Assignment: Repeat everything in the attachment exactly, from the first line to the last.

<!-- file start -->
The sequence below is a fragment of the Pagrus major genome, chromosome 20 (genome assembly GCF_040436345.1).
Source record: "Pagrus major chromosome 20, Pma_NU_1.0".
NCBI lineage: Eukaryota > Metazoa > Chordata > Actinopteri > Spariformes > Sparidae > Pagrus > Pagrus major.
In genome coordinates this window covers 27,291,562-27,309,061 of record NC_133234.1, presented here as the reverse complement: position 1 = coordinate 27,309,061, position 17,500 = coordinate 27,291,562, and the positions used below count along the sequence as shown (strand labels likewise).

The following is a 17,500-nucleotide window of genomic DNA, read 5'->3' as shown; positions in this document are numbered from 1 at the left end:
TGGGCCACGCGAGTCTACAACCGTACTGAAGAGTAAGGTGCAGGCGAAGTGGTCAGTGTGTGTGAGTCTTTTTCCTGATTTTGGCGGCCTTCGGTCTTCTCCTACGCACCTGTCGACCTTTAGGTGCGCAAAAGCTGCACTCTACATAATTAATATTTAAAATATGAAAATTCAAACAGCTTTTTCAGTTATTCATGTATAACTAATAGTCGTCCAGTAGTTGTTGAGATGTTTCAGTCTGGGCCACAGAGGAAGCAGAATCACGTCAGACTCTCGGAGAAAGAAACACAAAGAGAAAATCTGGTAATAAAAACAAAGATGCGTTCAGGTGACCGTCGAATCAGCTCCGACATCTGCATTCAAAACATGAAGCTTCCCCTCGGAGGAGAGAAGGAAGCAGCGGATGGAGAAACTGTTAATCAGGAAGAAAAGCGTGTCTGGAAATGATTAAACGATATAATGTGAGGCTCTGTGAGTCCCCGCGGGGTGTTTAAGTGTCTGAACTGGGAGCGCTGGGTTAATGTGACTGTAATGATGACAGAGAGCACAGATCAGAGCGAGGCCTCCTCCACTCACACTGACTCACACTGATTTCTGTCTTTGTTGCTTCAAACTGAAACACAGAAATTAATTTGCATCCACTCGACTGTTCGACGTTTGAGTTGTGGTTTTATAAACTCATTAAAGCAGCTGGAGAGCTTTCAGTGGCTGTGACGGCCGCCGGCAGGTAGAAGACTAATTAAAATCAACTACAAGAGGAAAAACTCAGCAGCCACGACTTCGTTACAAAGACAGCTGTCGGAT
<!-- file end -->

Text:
The sequence below is a fragment of the Pagrus major genome, chromosome 20 (genome assembly GCF_040436345.1).
Source record: "Pagrus major chromosome 20, Pma_NU_1.0".
NCBI lineage: Eukaryota > Metazoa > Chordata > Actinopteri > Spariformes > Sparidae > Pagrus > Pagrus major.
In genome coordinates this window covers 27,291,562-27,309,061 of record NC_133234.1, presented here as the reverse complement: position 1 = coordinate 27,309,061, position 17,500 = coordinate 27,291,562, and the positions used below count along the sequence as shown (strand labels likewise).

The following is a 17,500-nucleotide window of genomic DNA, read 5'->3' as shown; positions in this document are numbered from 1 at the left end:
TGGGCCACGCGAGTCTACAACCGTACTGAAGAGTAAGGTGCAGGCGAAGTGGTCAGTGTGTGTGAGTCTTTTTCCTGATTTTGGCGGCCTTCGGTCTTCTCCTACGCACCTGTCGACCTTTAGGTGCGCAAAAGCTGCACTCTACATAATTAATATTTAAAATATGAAAATTCAAACAGCTTTTTCAGTTATTCATGTATAACTAATAGTCGTCCAGTAGTTGTTGAGATGTTTCAGTCTGGGCCACAGAGGAAGCAGAATCACGTCAGACTCTCGGAGAAAGAAACACAAAGAGAAAATCTGGTAATAAAAACAAAGATGCGTTCAGGTGACCGTCGAATCAGCTCCGACATCTGCATTCAAAACATGAAGCTTCCCCTCGGAGGAGAGAAGGAAGCAGCGGATGGAGAAACTGTTAATCAGGAAGAAAAGCGTGTCTGGAAATGATTAAACGATATAATGTGAGGCTCTGTGAGTCCCCGCGGGGTGTTTAAGTGTCTGAACTGGGAGCGCTGGGTTAATGTGACTGTAATGATGACAGAGAGCACAGATCAGAGCGAGGCCTCCTCCACTCACACTGACTCACACTGATTTCTGTCTTTGTTGCTTCAAACTGAAACACAGAAATTAATTTGCATCCACTCGACTGTTCGACGTTTGAGTTGTGGTTTTATAAACTCATTAAAGCAGCTGGAGAGCTTTCAGTGGCTGTGACGGCCGCCGGCAGGTAGAAGACTAATTAAAATCAACTACAAGAGGAAAAACTCAGCAGCCACGACTTCGTTACAAAGACAGCTGTCGGAT